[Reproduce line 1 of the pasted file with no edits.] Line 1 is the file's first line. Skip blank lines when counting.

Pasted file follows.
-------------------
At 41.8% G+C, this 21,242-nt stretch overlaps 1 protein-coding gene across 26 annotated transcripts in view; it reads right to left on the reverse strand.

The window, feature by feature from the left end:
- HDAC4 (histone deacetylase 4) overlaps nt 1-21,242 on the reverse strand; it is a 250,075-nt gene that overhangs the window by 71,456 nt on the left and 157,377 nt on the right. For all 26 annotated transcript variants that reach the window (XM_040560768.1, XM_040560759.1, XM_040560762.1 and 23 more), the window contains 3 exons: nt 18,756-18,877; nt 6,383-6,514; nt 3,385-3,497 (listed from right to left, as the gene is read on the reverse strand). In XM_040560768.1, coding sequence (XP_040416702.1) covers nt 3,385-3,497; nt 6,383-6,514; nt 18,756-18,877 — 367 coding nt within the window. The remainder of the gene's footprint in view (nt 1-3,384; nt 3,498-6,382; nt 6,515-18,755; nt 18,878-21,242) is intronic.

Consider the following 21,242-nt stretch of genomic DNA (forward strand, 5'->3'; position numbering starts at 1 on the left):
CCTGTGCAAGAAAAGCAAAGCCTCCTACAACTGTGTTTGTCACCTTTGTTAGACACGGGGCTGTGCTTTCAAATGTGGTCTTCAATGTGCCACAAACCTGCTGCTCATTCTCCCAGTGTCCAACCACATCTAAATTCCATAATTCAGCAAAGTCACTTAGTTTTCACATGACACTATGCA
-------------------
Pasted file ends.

At 41.8% G+C, this 21,242-nt stretch overlaps 1 protein-coding gene across 26 annotated transcripts in view; it reads right to left on the reverse strand.